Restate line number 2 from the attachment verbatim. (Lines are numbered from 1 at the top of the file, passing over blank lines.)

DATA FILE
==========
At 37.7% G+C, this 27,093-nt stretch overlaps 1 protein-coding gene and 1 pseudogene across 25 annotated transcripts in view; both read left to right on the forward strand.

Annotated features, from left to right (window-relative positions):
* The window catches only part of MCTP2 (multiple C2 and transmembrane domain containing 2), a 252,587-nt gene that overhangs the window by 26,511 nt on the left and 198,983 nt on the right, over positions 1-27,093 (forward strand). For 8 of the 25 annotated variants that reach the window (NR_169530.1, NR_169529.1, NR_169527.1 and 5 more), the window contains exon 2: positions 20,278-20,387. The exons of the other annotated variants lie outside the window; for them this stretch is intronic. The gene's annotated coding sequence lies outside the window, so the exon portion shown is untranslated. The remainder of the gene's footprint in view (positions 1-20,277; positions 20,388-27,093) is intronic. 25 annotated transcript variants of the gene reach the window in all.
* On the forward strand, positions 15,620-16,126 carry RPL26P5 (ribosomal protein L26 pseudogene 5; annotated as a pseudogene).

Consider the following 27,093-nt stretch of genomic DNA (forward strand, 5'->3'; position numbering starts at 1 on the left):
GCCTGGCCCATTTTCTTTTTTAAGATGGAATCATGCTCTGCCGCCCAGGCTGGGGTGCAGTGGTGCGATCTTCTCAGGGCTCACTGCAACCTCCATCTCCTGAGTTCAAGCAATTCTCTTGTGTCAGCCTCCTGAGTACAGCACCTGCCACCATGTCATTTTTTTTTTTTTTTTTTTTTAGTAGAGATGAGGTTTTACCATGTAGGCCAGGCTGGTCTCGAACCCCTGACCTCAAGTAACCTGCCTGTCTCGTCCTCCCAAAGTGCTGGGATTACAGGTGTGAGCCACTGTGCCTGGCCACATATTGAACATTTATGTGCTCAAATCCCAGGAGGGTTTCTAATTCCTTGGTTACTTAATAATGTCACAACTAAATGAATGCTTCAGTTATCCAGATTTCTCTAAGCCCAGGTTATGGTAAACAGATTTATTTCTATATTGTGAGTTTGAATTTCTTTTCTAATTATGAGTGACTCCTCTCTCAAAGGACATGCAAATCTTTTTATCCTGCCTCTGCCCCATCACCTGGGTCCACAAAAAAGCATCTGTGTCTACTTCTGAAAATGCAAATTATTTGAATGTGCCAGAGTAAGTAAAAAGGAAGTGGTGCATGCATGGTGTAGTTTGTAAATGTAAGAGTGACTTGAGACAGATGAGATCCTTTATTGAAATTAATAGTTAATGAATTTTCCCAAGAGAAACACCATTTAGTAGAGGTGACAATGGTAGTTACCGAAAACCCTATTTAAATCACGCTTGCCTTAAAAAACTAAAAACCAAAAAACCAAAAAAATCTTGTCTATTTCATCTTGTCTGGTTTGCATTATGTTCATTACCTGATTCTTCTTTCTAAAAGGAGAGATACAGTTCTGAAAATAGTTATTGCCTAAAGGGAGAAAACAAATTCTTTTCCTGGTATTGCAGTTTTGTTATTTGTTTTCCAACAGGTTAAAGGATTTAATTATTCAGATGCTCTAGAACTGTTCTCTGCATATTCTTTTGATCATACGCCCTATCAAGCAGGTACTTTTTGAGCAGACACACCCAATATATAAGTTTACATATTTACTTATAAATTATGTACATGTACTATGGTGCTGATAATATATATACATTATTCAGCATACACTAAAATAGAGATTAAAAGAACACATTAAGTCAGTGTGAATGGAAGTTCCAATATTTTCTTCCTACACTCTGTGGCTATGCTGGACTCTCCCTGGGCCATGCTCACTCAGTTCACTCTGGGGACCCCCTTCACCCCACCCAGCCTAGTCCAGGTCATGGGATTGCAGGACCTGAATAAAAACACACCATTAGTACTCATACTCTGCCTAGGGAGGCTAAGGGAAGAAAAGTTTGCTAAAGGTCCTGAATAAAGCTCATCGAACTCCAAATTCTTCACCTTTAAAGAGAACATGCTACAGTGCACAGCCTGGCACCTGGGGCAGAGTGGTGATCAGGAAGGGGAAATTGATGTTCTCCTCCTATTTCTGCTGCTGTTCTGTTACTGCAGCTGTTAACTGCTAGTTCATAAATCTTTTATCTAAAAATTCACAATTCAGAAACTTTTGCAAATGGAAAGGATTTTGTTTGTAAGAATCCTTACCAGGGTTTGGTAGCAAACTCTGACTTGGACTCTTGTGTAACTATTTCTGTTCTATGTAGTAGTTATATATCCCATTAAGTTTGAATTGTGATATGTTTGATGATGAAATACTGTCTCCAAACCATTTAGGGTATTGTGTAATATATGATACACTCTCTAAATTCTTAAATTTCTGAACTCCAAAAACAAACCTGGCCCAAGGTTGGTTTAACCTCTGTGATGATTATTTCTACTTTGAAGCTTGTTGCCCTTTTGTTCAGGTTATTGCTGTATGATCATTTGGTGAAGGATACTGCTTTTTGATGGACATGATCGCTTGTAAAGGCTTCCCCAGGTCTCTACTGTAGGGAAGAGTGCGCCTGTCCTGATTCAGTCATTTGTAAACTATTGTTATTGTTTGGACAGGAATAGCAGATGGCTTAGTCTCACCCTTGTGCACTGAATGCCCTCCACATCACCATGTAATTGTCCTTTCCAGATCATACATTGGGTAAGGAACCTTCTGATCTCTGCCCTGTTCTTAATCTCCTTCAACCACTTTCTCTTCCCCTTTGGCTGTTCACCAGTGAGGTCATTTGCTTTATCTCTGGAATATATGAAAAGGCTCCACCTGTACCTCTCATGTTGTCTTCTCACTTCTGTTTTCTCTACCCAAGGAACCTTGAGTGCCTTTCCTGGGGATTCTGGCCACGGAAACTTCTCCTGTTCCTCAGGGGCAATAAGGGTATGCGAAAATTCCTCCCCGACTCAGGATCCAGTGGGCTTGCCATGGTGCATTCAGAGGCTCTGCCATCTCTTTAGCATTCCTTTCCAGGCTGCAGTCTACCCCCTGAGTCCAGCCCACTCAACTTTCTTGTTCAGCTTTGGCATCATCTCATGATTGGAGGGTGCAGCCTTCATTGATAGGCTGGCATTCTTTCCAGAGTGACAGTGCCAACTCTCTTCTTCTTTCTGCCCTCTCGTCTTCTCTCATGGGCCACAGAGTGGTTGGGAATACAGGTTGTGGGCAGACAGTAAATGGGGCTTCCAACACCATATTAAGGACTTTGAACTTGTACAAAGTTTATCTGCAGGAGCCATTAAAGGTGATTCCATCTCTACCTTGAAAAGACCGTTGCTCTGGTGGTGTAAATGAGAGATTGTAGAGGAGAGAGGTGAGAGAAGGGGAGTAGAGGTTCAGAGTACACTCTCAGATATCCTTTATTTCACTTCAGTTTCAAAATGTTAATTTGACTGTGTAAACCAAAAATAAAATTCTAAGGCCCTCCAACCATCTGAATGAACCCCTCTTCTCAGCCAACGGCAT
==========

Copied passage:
Annotated features, from left to right (window-relative positions):